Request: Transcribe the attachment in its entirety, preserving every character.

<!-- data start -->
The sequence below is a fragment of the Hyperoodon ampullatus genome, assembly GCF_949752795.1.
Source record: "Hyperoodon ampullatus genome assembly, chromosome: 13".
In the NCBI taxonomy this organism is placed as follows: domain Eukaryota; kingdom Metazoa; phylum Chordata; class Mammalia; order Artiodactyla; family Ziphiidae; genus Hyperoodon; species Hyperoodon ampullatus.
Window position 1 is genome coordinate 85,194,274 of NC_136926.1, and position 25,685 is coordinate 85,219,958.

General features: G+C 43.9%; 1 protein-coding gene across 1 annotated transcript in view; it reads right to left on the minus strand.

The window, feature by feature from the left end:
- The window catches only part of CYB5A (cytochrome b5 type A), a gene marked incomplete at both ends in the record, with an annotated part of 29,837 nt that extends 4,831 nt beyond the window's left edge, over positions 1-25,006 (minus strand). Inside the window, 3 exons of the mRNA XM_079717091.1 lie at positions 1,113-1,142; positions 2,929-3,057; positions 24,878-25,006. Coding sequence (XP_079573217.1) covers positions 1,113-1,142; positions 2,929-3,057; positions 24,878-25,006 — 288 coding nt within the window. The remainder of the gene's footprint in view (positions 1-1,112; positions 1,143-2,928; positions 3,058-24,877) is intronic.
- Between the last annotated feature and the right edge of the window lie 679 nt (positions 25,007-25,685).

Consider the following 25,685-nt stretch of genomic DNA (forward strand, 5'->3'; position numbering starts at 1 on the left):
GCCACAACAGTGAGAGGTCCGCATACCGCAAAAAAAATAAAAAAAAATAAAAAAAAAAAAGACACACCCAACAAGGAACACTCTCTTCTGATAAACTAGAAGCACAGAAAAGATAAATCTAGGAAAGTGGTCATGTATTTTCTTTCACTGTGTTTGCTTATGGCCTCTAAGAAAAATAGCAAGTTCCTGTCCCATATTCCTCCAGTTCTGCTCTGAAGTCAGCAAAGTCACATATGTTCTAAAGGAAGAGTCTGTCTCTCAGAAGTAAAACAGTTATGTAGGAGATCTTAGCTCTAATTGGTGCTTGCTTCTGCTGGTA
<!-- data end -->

The sequence below is a fragment of the Hyperoodon ampullatus genome, assembly GCF_949752795.1.
Source record: "Hyperoodon ampullatus genome assembly, chromosome: 13".
In the NCBI taxonomy this organism is placed as follows: domain Eukaryota; kingdom Metazoa; phylum Chordata; class Mammalia; order Artiodactyla; family Ziphiidae; genus Hyperoodon; species Hyperoodon ampullatus.
Window position 1 is genome coordinate 85,194,274 of NC_136926.1, and position 25,685 is coordinate 85,219,958.

General features: G+C 43.9%; 1 protein-coding gene across 1 annotated transcript in view; it reads right to left on the minus strand.

The window, feature by feature from the left end:
- The window catches only part of CYB5A (cytochrome b5 type A), a gene marked incomplete at both ends in the record, with an annotated part of 29,837 nt that extends 4,831 nt beyond the window's left edge, over positions 1-25,006 (minus strand). Inside the window, 3 exons of the mRNA XM_079717091.1 lie at positions 1,113-1,142; positions 2,929-3,057; positions 24,878-25,006. Coding sequence (XP_079573217.1) covers positions 1,113-1,142; positions 2,929-3,057; positions 24,878-25,006 — 288 coding nt within the window. The remainder of the gene's footprint in view (positions 1-1,112; positions 1,143-2,928; positions 3,058-24,877) is intronic.
- Between the last annotated feature and the right edge of the window lie 679 nt (positions 25,007-25,685).

Consider the following 25,685-nt stretch of genomic DNA (forward strand, 5'->3'; position numbering starts at 1 on the left):
GCCACAACAGTGAGAGGTCCGCATACCGCAAAAAAAATAAAAAAAAATAAAAAAAAAAAAGACACACCCAACAAGGAACACTCTCTTCTGATAAACTAGAAGCACAGAAAAGATAAATCTAGGAAAGTGGTCATGTATTTTCTTTCACTGTGTTTGCTTATGGCCTCTAAGAAAAATAGCAAGTTCCTGTCCCATATTCCTCCAGTTCTGCTCTGAAGTCAGCAAAGTCACATATGTTCTAAAGGAAGAGTCTGTCTCTCAGAAGTAAAACAGTTATGTAGGAGATCTTAGCTCTAATTGGTGCTTGCTTCTGCTGGTA